Today’s post is an exercise in extremes, pulling back the curtain and offering a glimpse at the ugly emotions that creep in sometimes: anger, jealousy, selfishness, and guilt. However, I hope it brings you comfort to know that another mom feels some of the same mixed emotions you do.
Maybe there’s a spit-up stain on your new blouse, and maybe you are running a few minutes late because it was a rough morning, but overall, you’re living the dream: you have a successful career and a family. Lucky you.
To the world, you are a power mom. You take pride in your work. You enjoy the chance to tackle problems and excel at projects. You proudly earn promotions and raises and willingly accept new challenges and responsibilities.
But I see through that exterior. I know it’s not all roses.
You sit at your desk each day in a cloud, fighting the fatigue of the latest sleep regression, or the braindead feeling you feel whenever you hook up to the breast pump, or the sadness only you can know of having a piece of your heart miles away at daycare without you.
The world sees a woman “determined” to have it all. Maybe you, too, assumed it would always be that way. But deep down, you know the current truth: the only reason you sit behind that desk every day is for the money or, sadly, the health insurance. Whatever the reason, some financial tipping point keeps you behind your desk each day, but barely.
I see you shrink, wither, or fume at the well-intentioned words of strangers or – worse – loved ones whose goal is to help you make peace with your choice. You bristle because the reasoning others employ makes it sound like the universe is doing you a favor.
They tell you that you should be thankful you get a break each day. You’re no stranger to hard work; you’ve never shied away from it. You know that staying home is no picnic, but you’d willingly trade places in a heartbeat. No amount of platitudes, however well-intended, will make you feel better for leaving your home and progeny to serve someone else’s needs. Even if you love your job and coworkers dearly, they are not family, and you know that serving your growing family is your true calling at this stage in your life. You carry the darkness of a dream left unfulfilled each day as you smile and nod and tackle that next deadline.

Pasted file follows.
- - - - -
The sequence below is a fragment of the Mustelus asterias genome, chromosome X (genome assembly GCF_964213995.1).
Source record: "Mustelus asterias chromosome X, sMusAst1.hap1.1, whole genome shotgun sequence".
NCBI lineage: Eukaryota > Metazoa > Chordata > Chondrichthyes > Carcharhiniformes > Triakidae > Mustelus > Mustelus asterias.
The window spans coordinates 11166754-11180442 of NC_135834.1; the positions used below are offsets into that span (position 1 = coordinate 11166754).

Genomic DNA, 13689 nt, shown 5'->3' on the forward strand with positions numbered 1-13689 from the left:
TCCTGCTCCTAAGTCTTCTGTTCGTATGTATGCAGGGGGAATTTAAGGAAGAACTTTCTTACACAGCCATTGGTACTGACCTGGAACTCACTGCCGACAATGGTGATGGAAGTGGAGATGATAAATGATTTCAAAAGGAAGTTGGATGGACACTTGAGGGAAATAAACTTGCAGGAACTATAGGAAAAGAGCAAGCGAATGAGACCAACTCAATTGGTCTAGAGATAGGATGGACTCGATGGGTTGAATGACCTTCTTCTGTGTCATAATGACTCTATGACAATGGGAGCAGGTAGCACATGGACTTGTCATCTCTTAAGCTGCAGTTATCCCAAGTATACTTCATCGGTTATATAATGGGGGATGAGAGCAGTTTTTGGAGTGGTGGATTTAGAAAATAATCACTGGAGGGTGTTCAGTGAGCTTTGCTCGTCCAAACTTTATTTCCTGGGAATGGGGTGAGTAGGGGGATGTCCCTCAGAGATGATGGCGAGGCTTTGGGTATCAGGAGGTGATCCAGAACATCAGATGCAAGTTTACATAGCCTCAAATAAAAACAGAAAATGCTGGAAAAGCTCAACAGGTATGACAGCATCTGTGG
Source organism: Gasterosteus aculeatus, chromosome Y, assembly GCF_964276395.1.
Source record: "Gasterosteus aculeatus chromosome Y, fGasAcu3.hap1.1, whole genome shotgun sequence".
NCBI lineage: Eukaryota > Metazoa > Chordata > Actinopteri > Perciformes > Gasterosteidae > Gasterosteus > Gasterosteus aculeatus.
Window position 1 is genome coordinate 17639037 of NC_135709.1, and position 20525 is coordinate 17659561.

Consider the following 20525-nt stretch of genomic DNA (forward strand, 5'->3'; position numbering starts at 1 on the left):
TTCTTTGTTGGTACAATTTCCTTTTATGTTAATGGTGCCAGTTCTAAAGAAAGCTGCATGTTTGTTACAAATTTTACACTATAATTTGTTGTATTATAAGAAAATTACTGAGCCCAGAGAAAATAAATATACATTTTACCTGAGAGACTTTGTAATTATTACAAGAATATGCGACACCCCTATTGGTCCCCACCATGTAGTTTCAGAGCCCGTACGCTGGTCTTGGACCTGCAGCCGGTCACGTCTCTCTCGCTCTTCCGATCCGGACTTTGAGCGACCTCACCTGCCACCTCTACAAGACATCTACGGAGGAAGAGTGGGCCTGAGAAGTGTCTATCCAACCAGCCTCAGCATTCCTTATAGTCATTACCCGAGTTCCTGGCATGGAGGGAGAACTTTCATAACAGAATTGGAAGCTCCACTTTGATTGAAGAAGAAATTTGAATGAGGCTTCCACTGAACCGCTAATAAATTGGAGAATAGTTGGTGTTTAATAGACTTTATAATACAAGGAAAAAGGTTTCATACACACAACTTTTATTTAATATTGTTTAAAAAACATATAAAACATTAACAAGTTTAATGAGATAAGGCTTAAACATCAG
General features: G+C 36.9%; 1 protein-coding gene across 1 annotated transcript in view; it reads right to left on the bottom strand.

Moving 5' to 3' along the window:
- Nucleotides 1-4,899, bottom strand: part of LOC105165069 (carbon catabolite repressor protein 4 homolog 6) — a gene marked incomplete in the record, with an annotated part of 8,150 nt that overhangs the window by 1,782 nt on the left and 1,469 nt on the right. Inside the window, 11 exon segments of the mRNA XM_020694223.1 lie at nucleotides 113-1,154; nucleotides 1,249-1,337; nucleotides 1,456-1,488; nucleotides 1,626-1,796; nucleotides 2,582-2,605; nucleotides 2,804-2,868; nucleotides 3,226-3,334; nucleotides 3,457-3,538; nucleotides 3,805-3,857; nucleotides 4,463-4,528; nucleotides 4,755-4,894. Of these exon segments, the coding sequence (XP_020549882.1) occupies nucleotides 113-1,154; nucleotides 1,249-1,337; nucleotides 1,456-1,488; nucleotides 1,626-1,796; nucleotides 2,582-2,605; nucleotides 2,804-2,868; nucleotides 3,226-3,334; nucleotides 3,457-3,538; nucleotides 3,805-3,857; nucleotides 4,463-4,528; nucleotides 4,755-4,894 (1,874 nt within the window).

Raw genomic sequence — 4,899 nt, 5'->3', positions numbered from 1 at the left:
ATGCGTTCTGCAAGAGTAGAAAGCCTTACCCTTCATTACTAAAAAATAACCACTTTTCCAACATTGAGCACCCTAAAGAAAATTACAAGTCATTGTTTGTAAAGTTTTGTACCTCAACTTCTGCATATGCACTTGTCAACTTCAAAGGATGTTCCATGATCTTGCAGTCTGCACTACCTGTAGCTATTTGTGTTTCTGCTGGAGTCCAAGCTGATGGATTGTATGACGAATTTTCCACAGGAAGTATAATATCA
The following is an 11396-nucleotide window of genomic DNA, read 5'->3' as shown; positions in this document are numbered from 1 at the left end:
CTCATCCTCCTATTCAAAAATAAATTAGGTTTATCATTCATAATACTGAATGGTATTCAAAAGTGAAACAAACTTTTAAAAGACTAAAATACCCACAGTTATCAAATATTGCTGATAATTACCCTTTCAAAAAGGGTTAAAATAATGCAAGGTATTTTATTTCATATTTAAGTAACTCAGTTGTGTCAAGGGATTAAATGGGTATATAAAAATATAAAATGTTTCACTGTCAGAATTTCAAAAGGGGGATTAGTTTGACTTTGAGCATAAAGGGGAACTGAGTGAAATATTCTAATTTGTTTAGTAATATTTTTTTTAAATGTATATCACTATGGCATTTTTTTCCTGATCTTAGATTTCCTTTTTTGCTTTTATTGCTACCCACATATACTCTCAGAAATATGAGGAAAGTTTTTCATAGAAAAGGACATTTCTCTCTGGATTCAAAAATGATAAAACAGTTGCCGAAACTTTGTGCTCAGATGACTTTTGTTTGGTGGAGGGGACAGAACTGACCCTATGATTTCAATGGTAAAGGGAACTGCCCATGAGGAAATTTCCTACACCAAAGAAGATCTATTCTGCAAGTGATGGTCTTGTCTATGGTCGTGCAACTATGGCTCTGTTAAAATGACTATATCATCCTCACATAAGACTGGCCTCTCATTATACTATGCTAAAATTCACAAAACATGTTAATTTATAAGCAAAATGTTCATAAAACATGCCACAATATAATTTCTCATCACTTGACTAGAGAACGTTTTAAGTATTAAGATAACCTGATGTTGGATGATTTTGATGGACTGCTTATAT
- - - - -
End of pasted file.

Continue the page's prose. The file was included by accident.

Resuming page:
The world sees a brilliant career woman, and those close to you smile knowingly and conclude that you’d likely be bored if you stayed home all day. They assume that’s why you went back to work. These caring individuals may think they know you, but they are not you. You know your days would be far from boring with your little one. They’d be filled with play dates and trips to the library and the park. Naptimes spent researching new learning games. Charity work. Hobbies. Boredom is in the eye of the beholder, and the hours drag by slowly when you’d rather be taking walks, collecting leaves, or finger painting.
Deep down, you feel like you are being punished for being what society considers smart, for having a few academic and career accomplishments under your belt. Like this somehow excludes you from the ranks of other stay-at-home moms. If you were able to stay home, those close to you would, inevitably, look at you and see a woman “squandering” her talents. But you know what an unfair analysis that is. It implies that you gained nothing out of the process of going to school, challenging yourself, and learning new things if you do not continue to use that little piece of paper you received when you graduated.
The notion that you would “squander” your talents at home also implies that being a stay at home mom does not require smarts, when in reality it takes smarts for scheduling and planning and researching child development. Just because you are caring for a child does not mean you yourself will regress to the level of a child. You know that raising your child is mentally and physically challenging — even more so when you feel caught in limbo.
You smile for the world to see, but you get sad, angry, or jealous whenever you see friends post a photo of what they are doing with their child(ren) while you are at work. You feel a knot in your gut each time daycare sends you a note or a photo – bittersweet pangs of regret that you weren’t there to share in whatever new experience your baby had while you were away.
Like it or not, you remain stuck in your role as a working mother. And so every day you fight an invisible battle with yourself, knowing your place is at home, but knowing that it would place undue hardships on your family. You know you have to find some way to make peace with your circumstances, but it hasn’t happened yet.
I invite you to share your own thoughts and struggles as you make peace with the desire to be with your child vs. the need to work. If you’re comfortable doing so, I would love for you to email me with your own story. I will publish any feedback I get anonymously as a follow up to this entry. And of course, I plan on publishing a companion entry exploring some of the gratitude that balances out this darkness, too.